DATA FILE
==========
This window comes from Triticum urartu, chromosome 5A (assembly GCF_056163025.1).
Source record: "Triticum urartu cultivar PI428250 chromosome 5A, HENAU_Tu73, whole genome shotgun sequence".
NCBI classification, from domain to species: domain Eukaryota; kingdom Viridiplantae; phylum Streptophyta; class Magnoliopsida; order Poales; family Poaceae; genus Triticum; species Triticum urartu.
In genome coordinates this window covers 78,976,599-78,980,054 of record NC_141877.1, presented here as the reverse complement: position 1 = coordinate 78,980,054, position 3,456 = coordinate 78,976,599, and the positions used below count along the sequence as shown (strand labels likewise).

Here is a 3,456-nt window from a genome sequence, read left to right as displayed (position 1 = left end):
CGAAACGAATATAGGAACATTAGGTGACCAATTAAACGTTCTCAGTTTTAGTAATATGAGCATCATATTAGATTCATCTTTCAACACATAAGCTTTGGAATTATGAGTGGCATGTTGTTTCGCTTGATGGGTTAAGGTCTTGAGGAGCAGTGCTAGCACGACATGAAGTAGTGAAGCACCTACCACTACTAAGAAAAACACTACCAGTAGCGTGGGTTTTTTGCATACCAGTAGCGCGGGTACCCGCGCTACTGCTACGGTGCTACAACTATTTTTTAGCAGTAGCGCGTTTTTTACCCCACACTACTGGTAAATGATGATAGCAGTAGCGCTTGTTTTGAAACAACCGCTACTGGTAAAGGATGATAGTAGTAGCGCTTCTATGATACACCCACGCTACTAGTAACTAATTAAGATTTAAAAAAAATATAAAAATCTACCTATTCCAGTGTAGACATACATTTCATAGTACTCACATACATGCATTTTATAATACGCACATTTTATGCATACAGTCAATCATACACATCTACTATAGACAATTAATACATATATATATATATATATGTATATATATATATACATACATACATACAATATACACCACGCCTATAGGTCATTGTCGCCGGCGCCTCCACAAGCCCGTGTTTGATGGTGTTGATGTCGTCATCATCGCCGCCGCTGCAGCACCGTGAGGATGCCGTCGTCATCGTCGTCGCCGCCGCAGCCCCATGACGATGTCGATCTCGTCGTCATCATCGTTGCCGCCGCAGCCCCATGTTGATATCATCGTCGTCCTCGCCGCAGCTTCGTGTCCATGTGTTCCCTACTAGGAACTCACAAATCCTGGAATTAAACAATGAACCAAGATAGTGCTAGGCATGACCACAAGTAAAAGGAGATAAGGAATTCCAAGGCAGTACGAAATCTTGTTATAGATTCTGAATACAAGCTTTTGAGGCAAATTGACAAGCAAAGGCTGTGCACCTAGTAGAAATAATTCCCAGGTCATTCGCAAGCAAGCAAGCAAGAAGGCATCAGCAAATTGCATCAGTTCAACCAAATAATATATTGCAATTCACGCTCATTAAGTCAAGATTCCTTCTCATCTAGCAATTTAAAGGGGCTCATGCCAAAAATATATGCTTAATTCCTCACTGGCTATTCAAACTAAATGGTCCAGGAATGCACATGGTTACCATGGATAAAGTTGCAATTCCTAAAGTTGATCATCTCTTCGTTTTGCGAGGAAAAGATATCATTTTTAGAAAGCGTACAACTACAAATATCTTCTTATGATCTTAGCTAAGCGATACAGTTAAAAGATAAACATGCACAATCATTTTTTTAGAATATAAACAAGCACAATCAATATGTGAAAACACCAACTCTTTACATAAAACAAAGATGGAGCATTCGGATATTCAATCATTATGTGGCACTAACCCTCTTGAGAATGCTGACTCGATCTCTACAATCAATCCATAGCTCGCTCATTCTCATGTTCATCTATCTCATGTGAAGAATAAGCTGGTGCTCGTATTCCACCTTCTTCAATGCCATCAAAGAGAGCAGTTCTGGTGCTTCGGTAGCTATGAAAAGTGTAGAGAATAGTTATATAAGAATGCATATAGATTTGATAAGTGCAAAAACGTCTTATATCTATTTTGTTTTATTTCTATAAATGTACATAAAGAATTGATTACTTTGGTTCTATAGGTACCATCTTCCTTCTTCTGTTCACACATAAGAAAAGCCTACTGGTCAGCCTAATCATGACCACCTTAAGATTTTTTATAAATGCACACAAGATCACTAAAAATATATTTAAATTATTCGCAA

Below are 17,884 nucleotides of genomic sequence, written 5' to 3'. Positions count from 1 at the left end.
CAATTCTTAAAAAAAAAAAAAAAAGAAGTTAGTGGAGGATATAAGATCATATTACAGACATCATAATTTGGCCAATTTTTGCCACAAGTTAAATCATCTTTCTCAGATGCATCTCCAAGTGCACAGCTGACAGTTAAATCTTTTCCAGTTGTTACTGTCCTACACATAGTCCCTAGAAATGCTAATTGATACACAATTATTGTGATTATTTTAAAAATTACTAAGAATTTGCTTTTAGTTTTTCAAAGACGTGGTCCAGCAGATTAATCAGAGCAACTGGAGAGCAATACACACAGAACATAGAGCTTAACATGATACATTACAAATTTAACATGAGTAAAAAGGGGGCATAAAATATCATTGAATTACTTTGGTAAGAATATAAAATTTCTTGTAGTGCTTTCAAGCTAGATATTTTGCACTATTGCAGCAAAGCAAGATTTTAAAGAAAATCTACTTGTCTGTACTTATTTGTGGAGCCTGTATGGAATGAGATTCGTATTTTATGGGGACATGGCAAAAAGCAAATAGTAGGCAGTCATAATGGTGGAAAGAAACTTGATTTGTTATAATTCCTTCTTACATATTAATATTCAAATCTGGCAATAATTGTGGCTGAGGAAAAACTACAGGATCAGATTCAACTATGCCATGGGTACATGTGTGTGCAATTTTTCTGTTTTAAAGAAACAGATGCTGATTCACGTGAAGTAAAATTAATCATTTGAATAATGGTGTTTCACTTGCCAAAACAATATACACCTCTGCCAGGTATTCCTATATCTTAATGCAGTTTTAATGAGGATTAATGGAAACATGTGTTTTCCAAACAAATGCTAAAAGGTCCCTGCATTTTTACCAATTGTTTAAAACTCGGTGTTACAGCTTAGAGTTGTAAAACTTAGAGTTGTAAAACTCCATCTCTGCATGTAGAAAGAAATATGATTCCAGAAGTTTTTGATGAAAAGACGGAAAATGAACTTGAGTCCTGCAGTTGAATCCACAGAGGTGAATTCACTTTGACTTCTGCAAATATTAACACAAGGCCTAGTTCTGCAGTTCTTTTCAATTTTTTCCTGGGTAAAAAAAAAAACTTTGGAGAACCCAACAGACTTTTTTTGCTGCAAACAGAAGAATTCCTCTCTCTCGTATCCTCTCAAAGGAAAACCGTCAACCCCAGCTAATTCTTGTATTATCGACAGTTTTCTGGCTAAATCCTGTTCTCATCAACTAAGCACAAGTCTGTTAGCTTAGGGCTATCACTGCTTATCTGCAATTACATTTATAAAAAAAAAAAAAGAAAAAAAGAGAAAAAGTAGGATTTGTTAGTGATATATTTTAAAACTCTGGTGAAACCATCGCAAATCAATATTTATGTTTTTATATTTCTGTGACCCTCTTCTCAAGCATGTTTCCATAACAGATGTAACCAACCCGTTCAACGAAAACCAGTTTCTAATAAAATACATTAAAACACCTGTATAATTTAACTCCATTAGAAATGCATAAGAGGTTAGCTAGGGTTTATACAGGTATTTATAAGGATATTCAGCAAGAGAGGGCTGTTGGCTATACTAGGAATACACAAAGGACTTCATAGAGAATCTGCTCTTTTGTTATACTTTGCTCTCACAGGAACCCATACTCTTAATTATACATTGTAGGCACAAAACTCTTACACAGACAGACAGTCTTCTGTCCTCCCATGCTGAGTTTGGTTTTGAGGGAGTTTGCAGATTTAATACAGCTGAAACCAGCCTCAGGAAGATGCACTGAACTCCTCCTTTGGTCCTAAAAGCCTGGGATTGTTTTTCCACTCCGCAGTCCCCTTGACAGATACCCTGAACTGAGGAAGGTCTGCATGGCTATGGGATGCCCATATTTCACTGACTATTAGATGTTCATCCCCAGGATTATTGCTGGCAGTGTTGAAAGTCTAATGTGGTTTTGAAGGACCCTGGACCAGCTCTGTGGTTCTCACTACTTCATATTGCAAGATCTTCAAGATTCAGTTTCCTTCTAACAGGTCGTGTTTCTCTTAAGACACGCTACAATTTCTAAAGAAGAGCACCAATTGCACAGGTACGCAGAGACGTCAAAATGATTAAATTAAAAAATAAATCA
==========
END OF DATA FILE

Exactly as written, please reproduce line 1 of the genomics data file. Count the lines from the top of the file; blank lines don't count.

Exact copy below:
This window comes from Triticum urartu, chromosome 5A (assembly GCF_056163025.1).